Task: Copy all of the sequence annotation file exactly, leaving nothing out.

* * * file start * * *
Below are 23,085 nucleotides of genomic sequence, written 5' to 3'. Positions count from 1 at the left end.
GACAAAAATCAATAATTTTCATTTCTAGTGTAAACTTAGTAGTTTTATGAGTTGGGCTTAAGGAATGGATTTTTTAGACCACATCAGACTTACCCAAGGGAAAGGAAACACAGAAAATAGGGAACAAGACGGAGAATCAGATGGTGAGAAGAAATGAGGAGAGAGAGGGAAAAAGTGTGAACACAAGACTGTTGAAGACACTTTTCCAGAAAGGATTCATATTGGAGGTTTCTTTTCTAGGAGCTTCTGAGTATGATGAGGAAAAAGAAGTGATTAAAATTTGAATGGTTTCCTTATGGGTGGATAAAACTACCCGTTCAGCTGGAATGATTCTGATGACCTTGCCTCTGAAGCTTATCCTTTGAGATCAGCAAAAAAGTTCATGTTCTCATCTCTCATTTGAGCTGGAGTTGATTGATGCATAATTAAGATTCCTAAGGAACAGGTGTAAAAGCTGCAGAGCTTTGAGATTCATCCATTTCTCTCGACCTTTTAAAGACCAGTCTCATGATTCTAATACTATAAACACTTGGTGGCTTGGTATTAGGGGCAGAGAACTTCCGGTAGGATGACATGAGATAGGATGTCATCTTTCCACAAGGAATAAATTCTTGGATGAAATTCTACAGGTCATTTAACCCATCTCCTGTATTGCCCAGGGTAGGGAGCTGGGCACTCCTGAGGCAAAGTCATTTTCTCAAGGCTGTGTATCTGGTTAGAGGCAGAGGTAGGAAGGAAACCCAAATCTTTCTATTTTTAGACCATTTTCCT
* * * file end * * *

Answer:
Below are 23,085 nucleotides of genomic sequence, written 5' to 3'. Positions count from 1 at the left end.
GACAAAAATCAATAATTTTCATTTCTAGTGTAAACTTAGTAGTTTTATGAGTTGGGCTTAAGGAATGGATTTTTTAGACCACATCAGACTTACCCAAGGGAAAGGAAACACAGAAAATAGGGAACAAGACGGAGAATCAGATGGTGAGAAGAAATGAGGAGAGAGAGGGAAAAAGTGTGAACACAAGACTGTTGAAGACACTTTTCCAGAAAGGATTCATATTGGAGGTTTCTTTTCTAGGAGCTTCTGAGTATGATGAGGAAAAAGAAGTGATTAAAATTTGAATGGTTTCCTTATGGGTGGATAAAACTACCCGTTCAGCTGGAATGATTCTGATGACCTTGCCTCTGAAGCTTATCCTTTGAGATCAGCAAAAAAGTTCATGTTCTCATCTCTCATTTGAGCTGGAGTTGATTGATGCATAATTAAGATTCCTAAGGAACAGGTGTAAAAGCTGCAGAGCTTTGAGATTCATCCATTTCTCTCGACCTTTTAAAGACCAGTCTCATGATTCTAATACTATAAACACTTGGTGGCTTGGTATTAGGGGCAGAGAACTTCCGGTAGGATGACATGAGATAGGATGTCATCTTTCCACAAGGAATAAATTCTTGGATGAAATTCTACAGGTCATTTAACCCATCTCCTGTATTGCCCAGGGTAGGGAGCTGGGCACTCCTGAGGCAAAGTCATTTTCTCAAGGCTGTGTATCTGGTTAGAGGCAGAGGTAGGAAGGAAACCCAAATCTTTCTATTTTTAGACCATTTTCCT